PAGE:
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Wei Ji the Learner wrote:
I'm running with it as fast as my scaly legs can carry me. But that's a non PFS campaign, and theoretically off topic.
It's important to remember that the most complex and convoluted character build is really only a conveyance for a good story to be told. It's hard to tell a story when the cast is dead...
The assertion that powergamers do so in a bid to 'win' Pathfinder needs to die. It's inflammatory and quite often (90+% I'd wager) wrong.
I build strong characters because I was taught to do the best I could. If it's worth doing, it's worth doing well. I take my time on each character, researching every option for every component of my build, considering which pieces fit best for what I want the character to do. Some of these choices inform the personality I eventually develop for said character. In the end, I come up with a design I enjoy because it does something unusual, while contributing to parties in whatever roles I selected when I wrote the character and hopefully providing an entertaining persona to bind the whole thing together.
I do this not to win, nor do I ever need to cheat. The very implication that I would do either is insulting in the extreme. I build strong characters because I should. Because to do less could lead to my letting other people at my table down when a critical check or action arises, but more importantly, because I would let myself down by not giving it my 100%.
For Magi? Not much better than just mainlining the class.For martials that don't cast? 3 levels in Horizon Walker, oddly enough.
An encounter occurs in a small inlet of a nearby body of water the city sits adjacent to. The GM calls for initiative, then sets out four crab figurines.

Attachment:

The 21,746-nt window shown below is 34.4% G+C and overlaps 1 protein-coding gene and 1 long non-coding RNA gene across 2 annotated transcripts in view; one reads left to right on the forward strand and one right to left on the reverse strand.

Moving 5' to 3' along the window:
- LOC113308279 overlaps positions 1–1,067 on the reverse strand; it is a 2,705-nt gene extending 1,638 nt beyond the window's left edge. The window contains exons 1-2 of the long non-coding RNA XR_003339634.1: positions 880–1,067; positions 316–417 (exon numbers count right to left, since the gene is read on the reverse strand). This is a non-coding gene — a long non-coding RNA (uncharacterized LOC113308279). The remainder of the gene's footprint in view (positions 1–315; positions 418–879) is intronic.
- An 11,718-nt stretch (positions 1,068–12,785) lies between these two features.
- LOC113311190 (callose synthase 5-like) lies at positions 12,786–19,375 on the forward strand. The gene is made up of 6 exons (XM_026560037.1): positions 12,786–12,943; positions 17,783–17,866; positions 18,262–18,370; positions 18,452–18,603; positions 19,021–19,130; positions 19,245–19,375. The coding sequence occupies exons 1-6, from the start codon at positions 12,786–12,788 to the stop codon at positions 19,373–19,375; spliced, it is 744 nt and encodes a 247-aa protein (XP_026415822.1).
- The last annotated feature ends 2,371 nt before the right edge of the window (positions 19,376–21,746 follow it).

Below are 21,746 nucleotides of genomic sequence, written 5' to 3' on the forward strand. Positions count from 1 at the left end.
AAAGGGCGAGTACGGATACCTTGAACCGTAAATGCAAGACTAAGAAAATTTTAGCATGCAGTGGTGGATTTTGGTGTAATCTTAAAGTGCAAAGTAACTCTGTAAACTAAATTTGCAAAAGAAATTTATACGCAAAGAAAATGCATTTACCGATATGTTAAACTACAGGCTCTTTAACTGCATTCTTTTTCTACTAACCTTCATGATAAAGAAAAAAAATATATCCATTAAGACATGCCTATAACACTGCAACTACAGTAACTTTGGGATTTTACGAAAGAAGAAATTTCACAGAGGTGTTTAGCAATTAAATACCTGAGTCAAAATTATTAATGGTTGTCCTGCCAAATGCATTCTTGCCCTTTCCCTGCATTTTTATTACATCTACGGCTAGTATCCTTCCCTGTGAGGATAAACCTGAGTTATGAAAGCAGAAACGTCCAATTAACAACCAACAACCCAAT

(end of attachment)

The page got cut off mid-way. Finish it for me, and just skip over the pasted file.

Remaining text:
He does seem a pretty stand up chap there, eh?
And how exactly will you force me to GM for this person?
Who said I'd force you to run a table you weren't comfortable running?
If you have a problem with a jackhole player who's making players uncomfortable for reasons not pertaining to in game mechanics, talk with your VO.
SO that player stopped the game for 30 minutes to complain about how she offended by the use of that word. That same player does this often.
Discuss this player with your local venture officers and consider how best to deal with this going forward, since it's clearly disruptive behavior if it's taking 30 minutes of game time away from 4+ other people on a frequency of more than once.
Paladins can not prepare Infernal Healing nor use wands of it as it's not on their class list.
Use Magic Device.
*looks at thread* Yeah, because more outrage is totally what we need around here... >.>
There's actually a slower but far easier way too. There's also a new Kitsune curse for oracles that lets a Kitsune take a tail feat instead of a mystery spell. It's slower, sure, but it seems good to me. It also gives you some extra spells known in addition to that.
That curse effectively means you can take a Magical Tail feat at every level starting at 1 until you get your last tail at level 8. Not a terrible way to go. It does lock you out of quite a few archetypes for Oracle, but hey! Spirit Guide is not one of the locked out archetypes! So a Kitsune Spirit Guide Oracle 8 would have all the tails, virtually no benefit from their selected mystery other than a single revelation chosen at level 1, but would get flexible extra spells known and hex from Wandering Spirit, making up for the lost spells from mystery...
And I now know what I'll be rebuilding my level 8 PFS Occultist Arcanist into. Kineticist? Pshaw. Kitsune Oracle baby! Assuming it's made legal...
Alex Mack wrote:
Kitsune Rogue can asesmble all tails by level 9. Taking the swashbuckler Rogue Archetype allows you to take 3 bonus feats via Ninja Trick: Combat Trick and Combat Trickx2.
A rogue cannot select a ninja trick with the same name as a rogue talent. As such, a Kitsune Swashbuckler Rogue can assemble all tails by level 11.
I don't actually do this; it's much more entertaining for all involved to watch the players earn their losses of prestige/gold/boons or accrual of negative boons. As far as what characters show up to play, I only look at things when we encounter a grey area, something doesn't add up, or if I have a known cheater sit the table, at which point I audit the entire table. I don't want to know your tricks before they become relevant, and I don't particularly care how mechanically strong your character is. I'm going to present the scenario as written to the best of my ability, if your group is good enough to win, then great. If you don't have the mechanics to get through the challenges, be they combat or not, then I will cheerfully hand you your butt!